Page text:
Ebony Goddess: Queen of Ilê Aiyê follows three women competing to be the carnival queen of Ilê Aiyê, a prominent and controversial Afro-Brazilian group with an all-black membership. The selection is based on Afro-centric notions of beauty, in counterpoint to prevailing standards of beauty in Brazil, a country famous for slim supermodels and plastic surgery. Contestants for the title of Ebony Goddess dress in flowing African-style garments, gracefully performing traditional Afro-Brazilian dances to songs praising the beauty of black women.
For AURELINA, JOSEANE and TALITA, the competition for the title of Ebony Goddess is part of a profound and personal search for identity and self-esteem. The figure of the Ebony Goddess, representing a “black is beautiful” view of black women, resonates with women of African descent in Brazil, the United States and throughout the world of the African Diaspora.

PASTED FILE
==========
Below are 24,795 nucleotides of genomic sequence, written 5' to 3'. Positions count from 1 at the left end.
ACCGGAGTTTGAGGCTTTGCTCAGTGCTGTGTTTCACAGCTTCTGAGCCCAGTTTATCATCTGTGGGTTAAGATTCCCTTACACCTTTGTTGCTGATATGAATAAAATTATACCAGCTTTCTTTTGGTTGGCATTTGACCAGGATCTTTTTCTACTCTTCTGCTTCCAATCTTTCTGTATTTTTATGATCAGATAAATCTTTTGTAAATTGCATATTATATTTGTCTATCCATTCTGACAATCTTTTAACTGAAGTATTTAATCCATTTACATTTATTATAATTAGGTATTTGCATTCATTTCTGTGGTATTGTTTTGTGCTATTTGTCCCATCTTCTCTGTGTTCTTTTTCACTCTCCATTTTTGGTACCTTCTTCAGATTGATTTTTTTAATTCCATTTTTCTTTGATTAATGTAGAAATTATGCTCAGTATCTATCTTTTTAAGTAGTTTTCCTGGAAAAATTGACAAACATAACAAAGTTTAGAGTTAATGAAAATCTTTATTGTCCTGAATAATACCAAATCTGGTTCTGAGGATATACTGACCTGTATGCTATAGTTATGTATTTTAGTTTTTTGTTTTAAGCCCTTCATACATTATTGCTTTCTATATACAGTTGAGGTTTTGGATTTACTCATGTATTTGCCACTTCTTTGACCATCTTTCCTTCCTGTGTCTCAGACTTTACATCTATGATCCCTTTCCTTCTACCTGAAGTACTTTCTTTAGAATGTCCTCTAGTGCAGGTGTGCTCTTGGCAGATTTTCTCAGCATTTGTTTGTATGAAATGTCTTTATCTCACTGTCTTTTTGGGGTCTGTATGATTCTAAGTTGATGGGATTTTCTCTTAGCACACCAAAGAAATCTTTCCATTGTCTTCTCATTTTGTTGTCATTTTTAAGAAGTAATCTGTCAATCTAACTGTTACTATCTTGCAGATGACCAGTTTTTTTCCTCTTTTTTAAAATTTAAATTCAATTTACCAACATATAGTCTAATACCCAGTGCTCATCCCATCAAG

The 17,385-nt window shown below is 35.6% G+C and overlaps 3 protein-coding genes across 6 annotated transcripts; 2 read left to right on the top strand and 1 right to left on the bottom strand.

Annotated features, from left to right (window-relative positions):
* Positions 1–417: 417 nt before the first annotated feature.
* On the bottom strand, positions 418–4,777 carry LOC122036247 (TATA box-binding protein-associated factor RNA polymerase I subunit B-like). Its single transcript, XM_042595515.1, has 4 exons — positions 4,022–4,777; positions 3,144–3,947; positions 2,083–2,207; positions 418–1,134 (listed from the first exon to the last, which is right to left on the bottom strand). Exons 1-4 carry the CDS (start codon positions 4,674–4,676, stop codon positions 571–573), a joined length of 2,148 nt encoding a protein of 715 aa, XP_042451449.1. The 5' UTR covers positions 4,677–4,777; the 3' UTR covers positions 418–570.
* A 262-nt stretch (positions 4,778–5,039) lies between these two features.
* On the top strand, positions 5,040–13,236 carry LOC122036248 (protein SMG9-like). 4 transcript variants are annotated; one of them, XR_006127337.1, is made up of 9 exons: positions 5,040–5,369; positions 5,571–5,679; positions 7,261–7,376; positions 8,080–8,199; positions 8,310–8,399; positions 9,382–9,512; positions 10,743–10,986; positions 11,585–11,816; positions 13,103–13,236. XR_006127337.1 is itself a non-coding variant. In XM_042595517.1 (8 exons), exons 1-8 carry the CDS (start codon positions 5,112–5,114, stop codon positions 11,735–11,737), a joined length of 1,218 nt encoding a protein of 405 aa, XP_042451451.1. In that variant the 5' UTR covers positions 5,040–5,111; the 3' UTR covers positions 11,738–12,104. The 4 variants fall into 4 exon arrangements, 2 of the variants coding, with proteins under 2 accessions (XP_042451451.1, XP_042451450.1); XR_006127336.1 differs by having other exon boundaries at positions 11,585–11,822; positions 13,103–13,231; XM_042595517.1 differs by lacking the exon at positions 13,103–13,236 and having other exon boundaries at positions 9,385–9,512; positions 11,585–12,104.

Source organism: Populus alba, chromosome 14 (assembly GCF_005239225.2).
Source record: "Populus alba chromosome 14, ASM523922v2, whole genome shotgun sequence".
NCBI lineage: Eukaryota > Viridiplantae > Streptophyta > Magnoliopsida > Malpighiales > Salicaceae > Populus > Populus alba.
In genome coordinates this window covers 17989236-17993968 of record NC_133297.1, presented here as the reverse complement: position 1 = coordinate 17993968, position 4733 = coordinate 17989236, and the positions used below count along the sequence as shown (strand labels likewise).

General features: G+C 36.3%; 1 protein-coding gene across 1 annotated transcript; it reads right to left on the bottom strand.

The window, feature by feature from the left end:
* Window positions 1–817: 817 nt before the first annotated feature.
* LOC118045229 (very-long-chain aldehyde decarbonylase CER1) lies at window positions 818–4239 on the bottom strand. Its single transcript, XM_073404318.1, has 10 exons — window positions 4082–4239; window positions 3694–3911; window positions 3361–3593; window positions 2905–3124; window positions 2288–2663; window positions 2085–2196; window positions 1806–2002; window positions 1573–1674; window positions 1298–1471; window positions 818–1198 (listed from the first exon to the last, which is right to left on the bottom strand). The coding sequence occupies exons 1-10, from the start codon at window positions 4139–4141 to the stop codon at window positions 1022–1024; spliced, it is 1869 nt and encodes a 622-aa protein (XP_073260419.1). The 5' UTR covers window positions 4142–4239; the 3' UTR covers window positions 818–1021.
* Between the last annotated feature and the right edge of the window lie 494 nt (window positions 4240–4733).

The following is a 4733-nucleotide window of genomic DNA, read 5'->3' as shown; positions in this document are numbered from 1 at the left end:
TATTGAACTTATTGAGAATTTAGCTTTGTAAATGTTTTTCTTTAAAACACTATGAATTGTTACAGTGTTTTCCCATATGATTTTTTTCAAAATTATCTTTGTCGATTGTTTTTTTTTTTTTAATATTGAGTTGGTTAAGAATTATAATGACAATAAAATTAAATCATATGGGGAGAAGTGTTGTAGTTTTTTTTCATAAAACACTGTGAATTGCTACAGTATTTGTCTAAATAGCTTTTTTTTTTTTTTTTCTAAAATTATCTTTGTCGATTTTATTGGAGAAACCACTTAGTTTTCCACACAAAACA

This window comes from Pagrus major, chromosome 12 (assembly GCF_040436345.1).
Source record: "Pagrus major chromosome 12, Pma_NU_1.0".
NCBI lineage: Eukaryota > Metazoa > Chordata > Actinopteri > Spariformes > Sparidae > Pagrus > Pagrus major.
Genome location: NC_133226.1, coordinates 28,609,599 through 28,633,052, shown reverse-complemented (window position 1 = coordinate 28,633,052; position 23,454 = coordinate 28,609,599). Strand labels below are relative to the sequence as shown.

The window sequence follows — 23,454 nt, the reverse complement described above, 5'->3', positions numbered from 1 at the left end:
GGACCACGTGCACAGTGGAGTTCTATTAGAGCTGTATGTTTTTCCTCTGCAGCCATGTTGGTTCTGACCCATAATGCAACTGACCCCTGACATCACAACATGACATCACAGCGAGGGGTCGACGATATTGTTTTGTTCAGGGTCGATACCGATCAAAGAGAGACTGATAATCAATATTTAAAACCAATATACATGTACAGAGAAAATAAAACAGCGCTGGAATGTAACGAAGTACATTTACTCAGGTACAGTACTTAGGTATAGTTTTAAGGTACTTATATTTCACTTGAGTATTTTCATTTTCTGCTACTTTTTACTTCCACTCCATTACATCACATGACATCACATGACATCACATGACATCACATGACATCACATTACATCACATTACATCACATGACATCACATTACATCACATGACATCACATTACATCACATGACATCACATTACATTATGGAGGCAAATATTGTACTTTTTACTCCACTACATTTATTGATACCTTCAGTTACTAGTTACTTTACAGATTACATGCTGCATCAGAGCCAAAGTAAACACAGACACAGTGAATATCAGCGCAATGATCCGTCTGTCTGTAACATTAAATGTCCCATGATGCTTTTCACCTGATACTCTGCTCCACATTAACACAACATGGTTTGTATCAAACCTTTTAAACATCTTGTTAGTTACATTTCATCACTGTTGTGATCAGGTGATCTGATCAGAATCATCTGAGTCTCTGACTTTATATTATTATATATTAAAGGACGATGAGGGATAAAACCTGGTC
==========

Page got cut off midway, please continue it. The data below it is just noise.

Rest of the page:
Following the three candidates’ daily lives, dance rehearsals, and interactions with each other, Ebony Goddess: Queen of Ilê Aiyê shows the contest’s role in reshaping the idea of beauty in a society in which African descendants constitute the majority of the population but is pervaded by Euro-centric concepts of body esthetics. The concept of the Ebony Goddess creates an alternative view of the black female body as beautiful, desirable , and talented, promoting social change at its most basic level: the individual sense of self.